The four United Kingdom Chief Medical Officers announced on 29 September indicative figures of 22,000 to 23,000 for the number of places planned to be available during the transition to new specialty training programmes in 2007. Further information is required before final figures can be confirmed early in the new year. Further work is being undertaken so that more precise information, including a breakdown by specialty, can be given in due course.
The provisional number of training places in England projected by the postgraduate deans to be available next year is slightly in excess of 30,000. This includes about 11,500 places in foundation programmes, 15,500 places in specialty training programmes and a further 3,300 places in fixed-term specialty training appointments.
These figures are indicative and are still subject to further discussions with postgraduate deans, medical Royal Colleges and the national health service and will be refined later in the year. Work on the distribution across individual specialties is now under way and the outcome will be published when the figures are confirmed. Foundation programmes are not specialty specific.
The number of training places in each training programme is planned over time to provide the number of specialists and general practitioners necessary to deliver patient care. Entry to training programmes will be by competition. Each applicant will be able to make up to four applications and can therefore choose to compete for both specialties and locations.
Selection and recruitment will be managed by postgraduate deans according to person specifications developed for each specialty. Shortlisted candidates will be interviewed by expert panels comprising specialists in the field and service representatives. This process will be supported by the Medical Training Application Service (MTAS), a UK-wide web-based system designed to support the efficient handling of applications. This new system went live on 25 October this year for the handling of foundation programme applications and goes live January 2007 for the start of specialty recruitment.
Junior doctors have access to personal career advice through their postgraduate medical deanery's career advice service, which has received funding specifically for this purpose. For more general advice about the changes in specialty/general practitioner training, a comprehensive plan of events, publications, presentations and articles will start with the launch of the new programmes by England's Chief Medical Officer, Sir Liam Donaldson, on 13 November 2006. These are planned specifically for the transitional years. In the future, NHS Careers has proposed to offer web-based, national information to support local career advisers.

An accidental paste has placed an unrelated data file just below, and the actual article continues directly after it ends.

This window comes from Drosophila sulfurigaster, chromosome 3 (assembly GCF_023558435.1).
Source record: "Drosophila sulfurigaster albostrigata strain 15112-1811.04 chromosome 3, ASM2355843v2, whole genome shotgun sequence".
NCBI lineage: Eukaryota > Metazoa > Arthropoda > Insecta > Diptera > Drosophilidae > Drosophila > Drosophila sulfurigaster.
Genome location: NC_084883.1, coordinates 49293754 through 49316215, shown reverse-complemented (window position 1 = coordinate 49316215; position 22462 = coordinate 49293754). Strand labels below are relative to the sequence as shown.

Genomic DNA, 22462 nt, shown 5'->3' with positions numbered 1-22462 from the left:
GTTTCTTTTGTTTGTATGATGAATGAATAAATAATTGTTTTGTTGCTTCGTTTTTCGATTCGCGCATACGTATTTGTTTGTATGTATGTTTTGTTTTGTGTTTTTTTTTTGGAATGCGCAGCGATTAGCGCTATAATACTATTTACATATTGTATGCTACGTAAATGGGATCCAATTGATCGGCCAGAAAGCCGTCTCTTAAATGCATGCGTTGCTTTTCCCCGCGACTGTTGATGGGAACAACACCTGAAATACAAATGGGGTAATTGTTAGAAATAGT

Deaneries are working with trusts to establish a detailed calendar of interview dates, locations and times for the national recruitment next year.
The national interview schedule will be made available in advance so that trainees will be able to identify the four possible dates they might be interviewed and, with this information, cover and service arrangements can be planned well in advance.
Trainees can have a maximum of four interviews—this is a far smaller number than many trainees have had in the past and with advance planning of dates trusts will be able to manage the situation without undue disruption.
Recruitment to medical training programmes starting in 2007 will be undertaken through the medical training application service (MTAS). In order to use MTAS, recruitment teams need to have access to the same IT infrastructure as is required to access national health service jobs: a standard internet browser and an e-mail account.
I understand that the junior doctors’ committee have voiced a number of concerns in the press around modernising medical careers (MMC), though they have not made a direct approach. Officials have met with their representatives to discuss these concerns and are keen to engage further with all stakeholders to ensure smooth implementation of MMC.